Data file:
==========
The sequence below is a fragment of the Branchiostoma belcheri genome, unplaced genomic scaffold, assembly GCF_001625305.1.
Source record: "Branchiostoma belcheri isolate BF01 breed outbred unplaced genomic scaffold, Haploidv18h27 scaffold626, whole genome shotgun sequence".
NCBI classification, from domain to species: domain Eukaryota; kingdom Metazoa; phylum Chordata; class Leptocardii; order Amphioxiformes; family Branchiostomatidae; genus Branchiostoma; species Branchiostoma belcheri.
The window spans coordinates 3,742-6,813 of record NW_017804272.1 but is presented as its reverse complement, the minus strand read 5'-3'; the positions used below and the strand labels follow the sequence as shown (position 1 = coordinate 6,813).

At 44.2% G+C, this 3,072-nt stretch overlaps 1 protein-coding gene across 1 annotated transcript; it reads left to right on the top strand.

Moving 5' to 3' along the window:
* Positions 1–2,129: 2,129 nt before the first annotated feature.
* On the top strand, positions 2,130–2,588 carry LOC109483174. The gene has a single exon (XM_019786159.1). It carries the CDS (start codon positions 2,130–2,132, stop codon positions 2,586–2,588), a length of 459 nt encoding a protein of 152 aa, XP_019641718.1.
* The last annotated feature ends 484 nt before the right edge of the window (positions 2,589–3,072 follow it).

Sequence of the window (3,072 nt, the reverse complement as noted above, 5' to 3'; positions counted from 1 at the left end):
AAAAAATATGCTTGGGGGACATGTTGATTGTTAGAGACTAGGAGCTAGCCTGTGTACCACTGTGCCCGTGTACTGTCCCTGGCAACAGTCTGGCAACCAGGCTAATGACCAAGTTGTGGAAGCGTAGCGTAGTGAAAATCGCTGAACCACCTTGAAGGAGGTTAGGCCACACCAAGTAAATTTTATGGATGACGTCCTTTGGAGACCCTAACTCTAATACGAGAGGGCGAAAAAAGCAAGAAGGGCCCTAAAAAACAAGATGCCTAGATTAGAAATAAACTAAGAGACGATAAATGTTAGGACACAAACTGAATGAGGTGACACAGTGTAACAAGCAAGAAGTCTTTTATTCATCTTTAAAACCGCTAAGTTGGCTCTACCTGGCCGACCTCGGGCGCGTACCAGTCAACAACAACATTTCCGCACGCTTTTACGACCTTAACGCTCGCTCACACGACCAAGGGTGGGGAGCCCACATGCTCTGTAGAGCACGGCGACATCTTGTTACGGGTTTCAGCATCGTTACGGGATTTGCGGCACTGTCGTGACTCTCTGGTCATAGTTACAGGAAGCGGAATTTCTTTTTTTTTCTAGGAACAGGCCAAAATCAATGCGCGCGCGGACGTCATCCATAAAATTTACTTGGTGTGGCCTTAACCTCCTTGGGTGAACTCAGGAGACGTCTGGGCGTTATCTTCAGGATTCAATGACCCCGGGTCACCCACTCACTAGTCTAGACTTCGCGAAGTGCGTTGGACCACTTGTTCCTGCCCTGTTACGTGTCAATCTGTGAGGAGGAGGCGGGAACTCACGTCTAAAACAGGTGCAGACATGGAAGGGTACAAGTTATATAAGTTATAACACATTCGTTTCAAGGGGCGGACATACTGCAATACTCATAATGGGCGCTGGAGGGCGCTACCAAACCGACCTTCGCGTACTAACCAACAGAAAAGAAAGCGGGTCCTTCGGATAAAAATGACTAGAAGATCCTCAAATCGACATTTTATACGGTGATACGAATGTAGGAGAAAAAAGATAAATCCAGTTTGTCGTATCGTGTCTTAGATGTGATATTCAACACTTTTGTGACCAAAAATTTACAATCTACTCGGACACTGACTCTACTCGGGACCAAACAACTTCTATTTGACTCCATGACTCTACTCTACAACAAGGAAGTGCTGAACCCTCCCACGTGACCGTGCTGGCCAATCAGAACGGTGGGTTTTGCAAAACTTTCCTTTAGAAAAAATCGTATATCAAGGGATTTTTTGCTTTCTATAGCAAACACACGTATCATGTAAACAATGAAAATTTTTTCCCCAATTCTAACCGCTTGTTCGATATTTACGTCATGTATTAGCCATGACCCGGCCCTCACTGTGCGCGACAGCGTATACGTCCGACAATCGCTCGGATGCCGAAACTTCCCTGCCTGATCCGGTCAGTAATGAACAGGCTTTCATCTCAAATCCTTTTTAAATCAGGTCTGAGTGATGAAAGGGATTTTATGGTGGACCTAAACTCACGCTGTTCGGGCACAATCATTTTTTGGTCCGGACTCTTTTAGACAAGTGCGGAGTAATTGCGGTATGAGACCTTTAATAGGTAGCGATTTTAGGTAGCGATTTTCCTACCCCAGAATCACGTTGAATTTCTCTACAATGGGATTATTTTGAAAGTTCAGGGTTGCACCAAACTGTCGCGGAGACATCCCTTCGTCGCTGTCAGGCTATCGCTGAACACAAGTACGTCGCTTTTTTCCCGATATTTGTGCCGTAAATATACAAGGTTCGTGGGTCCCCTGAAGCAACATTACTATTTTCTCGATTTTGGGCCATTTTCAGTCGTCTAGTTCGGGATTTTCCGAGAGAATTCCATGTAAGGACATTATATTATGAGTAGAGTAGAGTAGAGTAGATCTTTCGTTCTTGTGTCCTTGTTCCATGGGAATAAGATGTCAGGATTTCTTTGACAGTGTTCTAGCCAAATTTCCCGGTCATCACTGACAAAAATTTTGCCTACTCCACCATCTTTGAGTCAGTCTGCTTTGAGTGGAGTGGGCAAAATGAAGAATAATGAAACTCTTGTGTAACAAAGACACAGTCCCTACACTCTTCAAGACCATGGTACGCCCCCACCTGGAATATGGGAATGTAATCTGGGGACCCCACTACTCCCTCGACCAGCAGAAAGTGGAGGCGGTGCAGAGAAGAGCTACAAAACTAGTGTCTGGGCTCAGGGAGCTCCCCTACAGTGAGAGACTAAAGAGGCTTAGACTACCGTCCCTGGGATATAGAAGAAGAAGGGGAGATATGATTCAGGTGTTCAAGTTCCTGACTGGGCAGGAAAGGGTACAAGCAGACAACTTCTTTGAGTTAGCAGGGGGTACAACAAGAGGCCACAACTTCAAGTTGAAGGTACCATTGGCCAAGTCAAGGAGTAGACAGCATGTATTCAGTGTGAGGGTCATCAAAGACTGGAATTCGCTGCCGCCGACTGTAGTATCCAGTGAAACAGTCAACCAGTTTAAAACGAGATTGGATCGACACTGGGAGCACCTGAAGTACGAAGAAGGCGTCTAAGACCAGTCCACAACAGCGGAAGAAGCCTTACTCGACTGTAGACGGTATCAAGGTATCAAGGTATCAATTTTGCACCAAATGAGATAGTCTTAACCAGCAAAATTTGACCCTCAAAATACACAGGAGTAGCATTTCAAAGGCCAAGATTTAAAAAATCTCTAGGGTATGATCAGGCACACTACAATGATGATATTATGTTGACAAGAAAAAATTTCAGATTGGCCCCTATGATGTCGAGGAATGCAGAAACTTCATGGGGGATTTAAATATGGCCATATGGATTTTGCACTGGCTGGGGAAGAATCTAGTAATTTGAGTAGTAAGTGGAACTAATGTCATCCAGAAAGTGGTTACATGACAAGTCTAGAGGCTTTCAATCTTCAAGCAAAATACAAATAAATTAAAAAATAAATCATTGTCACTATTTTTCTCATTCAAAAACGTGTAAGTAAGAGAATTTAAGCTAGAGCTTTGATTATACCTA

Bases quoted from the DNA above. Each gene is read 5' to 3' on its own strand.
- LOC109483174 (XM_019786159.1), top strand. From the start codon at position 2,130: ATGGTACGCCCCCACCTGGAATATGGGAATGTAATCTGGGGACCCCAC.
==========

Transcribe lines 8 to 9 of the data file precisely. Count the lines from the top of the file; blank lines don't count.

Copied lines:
* On the top strand, positions 2,130–2,588 carry LOC109483174. The gene has a single exon (XM_019786159.1). It carries the CDS (start codon positions 2,130–2,132, stop codon positions 2,586–2,588), a length of 459 nt encoding a protein of 152 aa, XP_019641718.1.
* The last annotated feature ends 484 nt before the right edge of the window (positions 2,589–3,072 follow it).